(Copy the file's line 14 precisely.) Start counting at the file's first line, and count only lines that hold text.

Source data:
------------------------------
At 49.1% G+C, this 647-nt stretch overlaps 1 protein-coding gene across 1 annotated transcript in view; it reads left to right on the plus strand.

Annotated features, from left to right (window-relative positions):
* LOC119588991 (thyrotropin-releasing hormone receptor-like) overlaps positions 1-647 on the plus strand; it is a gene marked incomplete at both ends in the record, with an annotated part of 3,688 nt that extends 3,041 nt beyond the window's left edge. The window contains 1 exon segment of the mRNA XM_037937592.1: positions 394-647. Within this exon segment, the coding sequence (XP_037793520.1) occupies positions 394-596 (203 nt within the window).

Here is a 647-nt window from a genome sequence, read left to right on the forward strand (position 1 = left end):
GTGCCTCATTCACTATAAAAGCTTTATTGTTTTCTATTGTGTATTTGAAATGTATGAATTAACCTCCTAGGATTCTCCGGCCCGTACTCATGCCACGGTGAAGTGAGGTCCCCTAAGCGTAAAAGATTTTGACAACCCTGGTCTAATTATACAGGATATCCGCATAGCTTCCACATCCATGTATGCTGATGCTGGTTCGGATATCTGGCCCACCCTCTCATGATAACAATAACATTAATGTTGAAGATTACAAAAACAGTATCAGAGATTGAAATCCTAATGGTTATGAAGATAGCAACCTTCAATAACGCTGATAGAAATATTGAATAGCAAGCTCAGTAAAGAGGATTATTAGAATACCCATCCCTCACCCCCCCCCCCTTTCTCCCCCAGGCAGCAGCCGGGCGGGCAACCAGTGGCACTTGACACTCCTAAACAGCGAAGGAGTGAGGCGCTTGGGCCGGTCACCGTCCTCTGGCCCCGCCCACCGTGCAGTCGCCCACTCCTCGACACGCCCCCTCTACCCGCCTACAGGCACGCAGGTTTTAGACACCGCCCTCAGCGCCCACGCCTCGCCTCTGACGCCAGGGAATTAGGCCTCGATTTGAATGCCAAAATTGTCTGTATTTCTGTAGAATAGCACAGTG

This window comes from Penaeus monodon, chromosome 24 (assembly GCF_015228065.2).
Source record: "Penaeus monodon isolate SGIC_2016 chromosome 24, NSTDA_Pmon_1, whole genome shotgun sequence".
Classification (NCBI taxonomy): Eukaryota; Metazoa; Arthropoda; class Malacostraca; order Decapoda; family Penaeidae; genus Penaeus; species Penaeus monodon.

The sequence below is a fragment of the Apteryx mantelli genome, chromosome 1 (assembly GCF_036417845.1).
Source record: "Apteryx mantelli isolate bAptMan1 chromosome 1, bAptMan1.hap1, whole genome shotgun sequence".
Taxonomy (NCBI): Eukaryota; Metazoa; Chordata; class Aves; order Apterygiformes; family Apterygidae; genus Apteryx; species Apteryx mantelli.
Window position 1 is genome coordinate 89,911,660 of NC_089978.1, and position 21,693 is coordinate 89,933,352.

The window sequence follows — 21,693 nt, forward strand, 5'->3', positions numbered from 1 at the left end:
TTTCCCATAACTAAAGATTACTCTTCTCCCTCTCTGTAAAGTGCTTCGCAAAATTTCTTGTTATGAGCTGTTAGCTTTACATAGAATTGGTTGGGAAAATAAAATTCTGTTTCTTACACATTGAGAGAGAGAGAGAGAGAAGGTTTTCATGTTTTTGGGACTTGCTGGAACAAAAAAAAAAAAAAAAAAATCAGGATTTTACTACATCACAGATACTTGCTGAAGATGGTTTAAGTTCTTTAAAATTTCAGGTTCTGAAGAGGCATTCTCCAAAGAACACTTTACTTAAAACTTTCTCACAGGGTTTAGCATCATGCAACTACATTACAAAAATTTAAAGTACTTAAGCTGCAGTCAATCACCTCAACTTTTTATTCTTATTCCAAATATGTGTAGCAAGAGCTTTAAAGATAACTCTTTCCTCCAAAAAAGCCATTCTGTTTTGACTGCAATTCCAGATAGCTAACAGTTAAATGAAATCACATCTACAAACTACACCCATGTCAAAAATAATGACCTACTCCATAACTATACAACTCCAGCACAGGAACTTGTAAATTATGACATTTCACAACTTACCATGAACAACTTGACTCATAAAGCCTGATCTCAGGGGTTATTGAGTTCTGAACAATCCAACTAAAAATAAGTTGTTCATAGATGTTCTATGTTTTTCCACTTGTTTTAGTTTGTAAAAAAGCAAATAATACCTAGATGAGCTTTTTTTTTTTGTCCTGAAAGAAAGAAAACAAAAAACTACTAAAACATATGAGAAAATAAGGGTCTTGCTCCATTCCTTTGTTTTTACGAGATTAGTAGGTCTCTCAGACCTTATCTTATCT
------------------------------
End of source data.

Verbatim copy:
TTTCCCATAACTAAAGATTACTCTTCTCCCTCTCTGTAAAGTGCTTCGCAAAATTTCTTGTTATGAGCTGTTAGCTTTACATAGAATTGGTTGGGAAAATAAAATTCTGTTTCTTACACATTGAGAGAGAGAGAGAGAGAAGGTTTTCATGTTTTTGGGACTTGCTGGAACAAAAAAAAAAAAAAAAAAATCAGGATTTTACTACATCACAGATACTTGCTGAAGATGGTTTAAGTTCTTTAAAATTTCAGGTTCTGAAGAGGCATTCTCCAAAGAACACTTTACTTAAAACTTTCTCACAGGGTTTAGCATCATGCAACTACATTACAAAAATTTAAAGTACTTAAGCTGCAGTCAATCACCTCAACTTTTTATTCTTATTCCAAATATGTGTAGCAAGAGCTTTAAAGATAACTCTTTCCTCCAAAAAAGCCATTCTGTTTTGACTGCAATTCCAGATAGCTAACAGTTAAATGAAATCACATCTACAAACTACACCCATGTCAAAAATAATGACCTACTCCATAACTATACAACTCCAGCACAGGAACTTGTAAATTATGACATTTCACAACTTACCATGAACAACTTGACTCATAAAGCCTGATCTCAGGGGTTATTGAGTTCTGAACAATCCAACTAAAAATAAGTTGTTCATAGATGTTCTATGTTTTTCCACTTGTTTTAGTTTGTAAAAAAGCAAATAATACCTAGATGAGCTTTTTTTTTTTGTCCTGAAAGAAAGAAAACAAAAAACTACTAAAACATATGAGAAAATAAGGGTCTTGCTCCATTCCTTTGTTTTTACGAGATTAGTAGGTCTCTCAGACCTTATCTTATCT